Stop Procrastinating and Smash Through Boring Tasks With the Pomodoro Technique
This time-management method is a godsend when it comes to blitzing through tedious tasks and getting your time back
Every job has those boring bits we wish we could just fast-forward through. You know, the tasks we’d definitely ‘delegate’ to our minions if we were further up the food chain? I’m talking data-entry or manual bulk processes that will almost certainly be automated in the next few years.
I love my job but it is largely administrative in nature at the moment. And, as with any admin job, there are a fair few repetitive tasks that need doing. While putting on a podcast and getting on with the more mind-numbing bits definitely helps, I needed something else to give me a push.
Workers in the United Kingdom are said to waste over two hours a day on social media and other distractions. I, too, recently found myself procrastinating when I had to complete a tedious task. I needed to find a way to rectify the situation before it affected the quality of my work.
Enter the Pomodoro Technique
The Pomodoro Technique is a time-management tool developed by Francesco Cirillo. Back in the 80s, Cirillo was struggling to concentrate on his studies when he developed the popular productivity method.
The idea was simple — set a timer, work for 25 minutes, and then take a short break. Then, take a longer break after four stints.
He named it Pomodoro (the Italian word for “tomato”) because he used a tomato-shaped kitchen timer to measure his working blocks. Each block of time he dedicated to working was equivalent to one “Pomodoro”.
Since then, the productivity tool has been used to tackle repetitive tasks and combat procrastination.
The concept works well because it preaches:
- Focused short blocks of time (Pomodoros) to allow you to work without distractions and without getting overwhelmed
- Rewarding yourself by putting a checkmark on a paper when you finish a Pomodoro to remind yourself how far you’ve come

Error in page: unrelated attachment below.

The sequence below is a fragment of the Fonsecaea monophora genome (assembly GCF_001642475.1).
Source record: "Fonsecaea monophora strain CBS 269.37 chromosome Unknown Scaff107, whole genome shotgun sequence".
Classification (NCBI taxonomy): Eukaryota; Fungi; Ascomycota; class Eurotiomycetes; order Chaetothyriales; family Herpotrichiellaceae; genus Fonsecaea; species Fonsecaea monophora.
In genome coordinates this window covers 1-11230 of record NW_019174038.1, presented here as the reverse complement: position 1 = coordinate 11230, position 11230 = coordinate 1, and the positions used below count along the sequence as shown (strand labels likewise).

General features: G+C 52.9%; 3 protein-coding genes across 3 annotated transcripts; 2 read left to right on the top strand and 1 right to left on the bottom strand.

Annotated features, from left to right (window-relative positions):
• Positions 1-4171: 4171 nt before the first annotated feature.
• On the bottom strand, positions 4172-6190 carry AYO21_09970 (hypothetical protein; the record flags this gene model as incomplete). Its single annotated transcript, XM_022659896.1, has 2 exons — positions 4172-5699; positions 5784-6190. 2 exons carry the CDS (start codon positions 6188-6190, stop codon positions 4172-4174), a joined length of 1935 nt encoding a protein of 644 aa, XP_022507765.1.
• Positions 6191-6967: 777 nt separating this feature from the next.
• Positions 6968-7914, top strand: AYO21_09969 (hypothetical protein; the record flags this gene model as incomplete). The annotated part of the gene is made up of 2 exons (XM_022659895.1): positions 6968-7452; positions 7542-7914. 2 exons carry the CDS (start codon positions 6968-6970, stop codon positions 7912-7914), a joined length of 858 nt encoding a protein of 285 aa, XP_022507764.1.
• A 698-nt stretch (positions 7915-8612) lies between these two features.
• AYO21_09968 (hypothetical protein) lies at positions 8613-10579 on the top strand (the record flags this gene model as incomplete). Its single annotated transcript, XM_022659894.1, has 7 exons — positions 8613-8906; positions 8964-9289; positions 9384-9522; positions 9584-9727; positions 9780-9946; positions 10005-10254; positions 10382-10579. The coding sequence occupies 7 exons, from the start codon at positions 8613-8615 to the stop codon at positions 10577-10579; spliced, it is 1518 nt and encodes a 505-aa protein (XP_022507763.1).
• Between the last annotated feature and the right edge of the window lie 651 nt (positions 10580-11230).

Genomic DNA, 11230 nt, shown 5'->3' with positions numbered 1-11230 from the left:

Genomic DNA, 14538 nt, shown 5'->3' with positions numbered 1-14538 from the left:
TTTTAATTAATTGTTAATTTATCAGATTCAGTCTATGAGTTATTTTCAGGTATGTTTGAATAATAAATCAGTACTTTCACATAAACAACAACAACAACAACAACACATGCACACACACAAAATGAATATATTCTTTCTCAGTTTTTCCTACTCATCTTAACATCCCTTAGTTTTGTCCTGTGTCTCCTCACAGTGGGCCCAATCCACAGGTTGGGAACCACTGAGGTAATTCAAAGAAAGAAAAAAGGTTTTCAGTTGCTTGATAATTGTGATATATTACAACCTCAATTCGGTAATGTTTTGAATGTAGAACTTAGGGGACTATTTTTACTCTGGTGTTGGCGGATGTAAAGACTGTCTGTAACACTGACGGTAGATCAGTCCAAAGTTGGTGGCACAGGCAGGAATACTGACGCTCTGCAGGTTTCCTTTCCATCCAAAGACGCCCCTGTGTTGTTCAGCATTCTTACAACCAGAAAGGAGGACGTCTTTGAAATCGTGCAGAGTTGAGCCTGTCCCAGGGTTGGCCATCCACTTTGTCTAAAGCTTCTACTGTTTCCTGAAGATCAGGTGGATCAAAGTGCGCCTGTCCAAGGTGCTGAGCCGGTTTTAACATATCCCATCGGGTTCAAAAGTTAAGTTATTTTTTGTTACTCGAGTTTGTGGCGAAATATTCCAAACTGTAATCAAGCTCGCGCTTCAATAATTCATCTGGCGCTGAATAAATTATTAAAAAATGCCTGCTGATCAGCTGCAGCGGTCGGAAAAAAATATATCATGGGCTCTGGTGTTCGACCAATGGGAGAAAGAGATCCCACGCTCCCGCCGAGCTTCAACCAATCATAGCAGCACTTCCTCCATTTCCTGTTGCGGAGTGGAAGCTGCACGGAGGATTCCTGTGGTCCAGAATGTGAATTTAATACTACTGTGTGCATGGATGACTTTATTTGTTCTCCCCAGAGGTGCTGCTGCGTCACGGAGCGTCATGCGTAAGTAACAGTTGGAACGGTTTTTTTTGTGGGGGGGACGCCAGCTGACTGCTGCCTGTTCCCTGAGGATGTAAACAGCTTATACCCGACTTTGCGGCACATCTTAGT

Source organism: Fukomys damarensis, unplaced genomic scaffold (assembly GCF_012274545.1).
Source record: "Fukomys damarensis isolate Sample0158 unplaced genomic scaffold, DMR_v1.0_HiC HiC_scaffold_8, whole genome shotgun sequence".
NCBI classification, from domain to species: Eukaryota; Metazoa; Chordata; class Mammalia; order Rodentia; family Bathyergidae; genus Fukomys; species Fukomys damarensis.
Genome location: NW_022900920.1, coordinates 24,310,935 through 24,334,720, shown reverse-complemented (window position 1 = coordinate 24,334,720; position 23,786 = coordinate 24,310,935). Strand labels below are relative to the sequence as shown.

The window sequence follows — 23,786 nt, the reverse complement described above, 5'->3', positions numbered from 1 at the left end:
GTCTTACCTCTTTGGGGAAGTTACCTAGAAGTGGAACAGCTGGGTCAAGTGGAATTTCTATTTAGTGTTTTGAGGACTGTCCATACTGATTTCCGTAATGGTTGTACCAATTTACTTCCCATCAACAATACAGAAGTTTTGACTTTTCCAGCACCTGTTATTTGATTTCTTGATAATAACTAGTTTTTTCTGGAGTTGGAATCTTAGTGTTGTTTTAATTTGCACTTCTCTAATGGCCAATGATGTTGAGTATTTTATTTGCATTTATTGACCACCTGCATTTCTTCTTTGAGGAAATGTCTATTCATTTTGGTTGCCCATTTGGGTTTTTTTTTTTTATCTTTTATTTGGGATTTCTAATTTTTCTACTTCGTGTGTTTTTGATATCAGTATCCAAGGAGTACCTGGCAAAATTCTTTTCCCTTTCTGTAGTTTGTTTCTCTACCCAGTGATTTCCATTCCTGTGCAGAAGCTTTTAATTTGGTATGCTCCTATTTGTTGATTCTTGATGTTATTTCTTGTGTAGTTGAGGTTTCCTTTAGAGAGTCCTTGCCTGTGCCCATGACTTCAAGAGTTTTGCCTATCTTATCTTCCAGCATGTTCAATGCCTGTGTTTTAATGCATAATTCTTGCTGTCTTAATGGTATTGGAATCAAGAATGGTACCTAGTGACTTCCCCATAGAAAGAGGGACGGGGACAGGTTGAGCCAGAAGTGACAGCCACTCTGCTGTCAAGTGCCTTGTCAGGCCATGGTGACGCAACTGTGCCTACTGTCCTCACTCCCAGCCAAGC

- Frequent breaks after each block in which to have a breather
- A longer break after four stints in which to recharge
Most people can do a short stint of work. But many people struggle when they’re faced with a massive project that they know will take a few hours to complete.
The tool is flexible and can be adapted to suit your needs — you don’t have to do 25 minutes. The idea is to work in blocks of time that suit you and that you won’t find overwhelming.
The free tool that will give you your time back
This free tool modelled after the Pomodoro Technique allowed me to experience the full benefits of the famed productivity tool. Created by Tokyo-based indie web developer Yuya Uzu, the tool is simple and effective.
There is no need to download any fancy software or create log-in details.
To get started, all you have to do is fill in the task you’re working on and then select how many ‘Pomodoros’ you think will take you to complete it.
You then hit start and crack on with your work. When your 25 minutes are up, an alarm sounds indicating you’ve completed a Pomodoro. Then, you can take a short break or long break via the browser. The Pomodoro tool will let you know when you need to get back to work.
Rinse and repeat. Simple, right?
How it worked for me
Working through tedious jobs was far more effective with the Pomodoro Technique.
I had a massive data-entry project to complete recently. There was a seemingly endless Excel sheet of data that needed to be processed. It was slow going.
It was also the perfect project to try the Pomodoro Technique on.
I wanted to challenge myself and see how many entries I could process within 25 minutes. Could I beat my personal best? How productive could I actually be if I really pushed myself?
It turns out, very. I went from completing 15 entries in an hour to completing 15 entries in 25 minutes.
To give myself my best chance at success, I:
- Put my phone in airplane mode. Because, why not? It was only a 25-minute stint. Surely, I could stay off my phone for 25 minutes!
- Made sure any distracting tabs were closed. I did not let myself open them again until I finished my Pomodoro.
- Opened a new window in my browser where I only opened documents related to the project.
- Promised myself I would respect the breaks and reward myself when I finished.
My task was no longer an insurmountable mountain that I wanted to put off. Instead, it was broken up into little 25 minute chunks.
And after I completed those chunks of work? I could catch-up with my social media guilt-free during my Pomodoro-sanctioned breaks.
Turning the menial task into a fun game using Pomodoro gave it that bit of excitement that allowed me to push through.
Each time I completed a Pomodoro without getting distracted, I felt a sense of satisfaction. It was incredible to see just how much work you could do in 25 minutes if you don’t get distracted and focus on an intense work “sprint”.
I would estimate my output doubled. Can you imagine how much time you’d get back if you got all your work done in half the time?
This tool is a favourite of mine and, as someone who has to work through the occasional mind-numbing spreadsheet, I highly recommend it.
Subscribe to my free newsletter and learn from my freelance journey as I launch a content writing service for companies that care.